““A foot that smiles, a hand that can weep” – well, the dance is not only an art of time and space, it also is the art of the consciously lived and fulfilled moment.”

 

Mary Wigman

 

Anthropology of the Body and the Senses

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Did you know that our western model based on five senses does not appear relevant everywhere? What is recognised as belonging to the ‘sensory’ domain varies from culture to culture! Some cultures include concepts such as balance, the feeling in the mouth, temperature or even temperament as belonging to the domain of the senses. Also, the way we perceive spatial directions varies from culture to culture. Where we emphasise ‘verticality’, other cultures have a more ‘horizontal’ perception of being. Balinese dancers orientate their bodies according to sacred directions, for example towards the mountains where the gods reside, and towards the East of the rising sun. That is very different to western dancers on a stage that is roughly divided in eight (invisible) sections, with a front where the audience sits.

And is the body seen as a separate entity or as part of the natural landscape? The Tiwi aborigines do not have a word for ‘living body’, a body only becomes a separate thing after death when the spirit has left and the body can be buried. However, they have a large vocabulary of body parts, which includes specific words for ‘the back of the hips’ and ‘the side of the buttocks’ which is much more specified than ours.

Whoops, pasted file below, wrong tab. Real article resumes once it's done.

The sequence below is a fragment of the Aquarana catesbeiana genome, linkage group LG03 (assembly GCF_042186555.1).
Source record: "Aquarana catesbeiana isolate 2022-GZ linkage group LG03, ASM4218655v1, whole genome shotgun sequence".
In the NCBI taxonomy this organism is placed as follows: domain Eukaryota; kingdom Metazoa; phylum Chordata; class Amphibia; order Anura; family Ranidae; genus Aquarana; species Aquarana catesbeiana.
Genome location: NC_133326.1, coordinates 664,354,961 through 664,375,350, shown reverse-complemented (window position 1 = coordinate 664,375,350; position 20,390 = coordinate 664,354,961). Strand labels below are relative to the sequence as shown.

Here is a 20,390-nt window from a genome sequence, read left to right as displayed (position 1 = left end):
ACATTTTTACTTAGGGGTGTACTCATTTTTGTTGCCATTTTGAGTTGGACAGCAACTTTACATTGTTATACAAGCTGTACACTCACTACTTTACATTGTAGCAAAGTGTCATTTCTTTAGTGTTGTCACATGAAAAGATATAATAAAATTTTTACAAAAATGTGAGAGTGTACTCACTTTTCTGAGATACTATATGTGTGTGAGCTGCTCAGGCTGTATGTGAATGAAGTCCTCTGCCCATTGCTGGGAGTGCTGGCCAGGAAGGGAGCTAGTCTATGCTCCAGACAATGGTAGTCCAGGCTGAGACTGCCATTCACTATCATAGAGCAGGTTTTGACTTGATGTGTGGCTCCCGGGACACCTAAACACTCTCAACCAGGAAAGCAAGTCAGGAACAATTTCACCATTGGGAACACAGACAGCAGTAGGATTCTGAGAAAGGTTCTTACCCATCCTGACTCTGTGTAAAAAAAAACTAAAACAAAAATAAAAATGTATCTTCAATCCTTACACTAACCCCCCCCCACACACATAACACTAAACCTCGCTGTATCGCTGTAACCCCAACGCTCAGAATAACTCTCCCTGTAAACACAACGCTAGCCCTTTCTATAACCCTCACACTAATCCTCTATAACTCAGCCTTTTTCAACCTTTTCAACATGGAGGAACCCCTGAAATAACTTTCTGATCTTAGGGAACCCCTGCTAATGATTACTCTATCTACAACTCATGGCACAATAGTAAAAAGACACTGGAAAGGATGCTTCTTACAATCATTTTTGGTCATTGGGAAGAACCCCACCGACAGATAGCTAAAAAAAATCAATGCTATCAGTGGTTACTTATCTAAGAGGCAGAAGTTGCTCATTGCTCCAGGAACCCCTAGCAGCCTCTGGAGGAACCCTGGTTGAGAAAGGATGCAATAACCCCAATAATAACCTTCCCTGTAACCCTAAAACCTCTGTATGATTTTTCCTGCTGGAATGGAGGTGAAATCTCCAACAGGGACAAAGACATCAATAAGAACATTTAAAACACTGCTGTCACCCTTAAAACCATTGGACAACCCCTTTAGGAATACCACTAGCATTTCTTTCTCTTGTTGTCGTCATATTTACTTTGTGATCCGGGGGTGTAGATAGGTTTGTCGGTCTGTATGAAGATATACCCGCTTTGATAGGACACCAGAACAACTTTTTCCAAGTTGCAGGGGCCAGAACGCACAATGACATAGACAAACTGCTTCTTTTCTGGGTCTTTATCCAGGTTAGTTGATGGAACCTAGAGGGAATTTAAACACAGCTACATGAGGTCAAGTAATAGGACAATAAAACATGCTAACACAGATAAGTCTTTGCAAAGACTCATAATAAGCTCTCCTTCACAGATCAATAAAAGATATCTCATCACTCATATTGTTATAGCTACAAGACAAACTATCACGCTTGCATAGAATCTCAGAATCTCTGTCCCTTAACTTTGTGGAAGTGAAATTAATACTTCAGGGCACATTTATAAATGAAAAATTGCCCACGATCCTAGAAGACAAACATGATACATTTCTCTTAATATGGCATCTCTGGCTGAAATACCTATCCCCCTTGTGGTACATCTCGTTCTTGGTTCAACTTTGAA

And is dancing an art that we need to learn, or are we born with it inside us, as again the Tiwi people believe? They call this ‘Dreaming dances’, which connect to that mythological time, long ago when the world was created. Still, these times can be accessed now through the moving body and the dances that live inside.

These examples (which are all drawn from articles by Andrée Grau and Kathryn Geurts, you can find the references under resources) just fascinate me immensely. There are such diverse ways of looking at and perceiving these aspects of physical and sensory experience, of our relationship with the world around… This is one of the areas in which I feel my passions for dance and anthropology really infuse and inform each other.

 

Culture as a River | Anthropology of the Body and the Senses | Symbolic Anthropology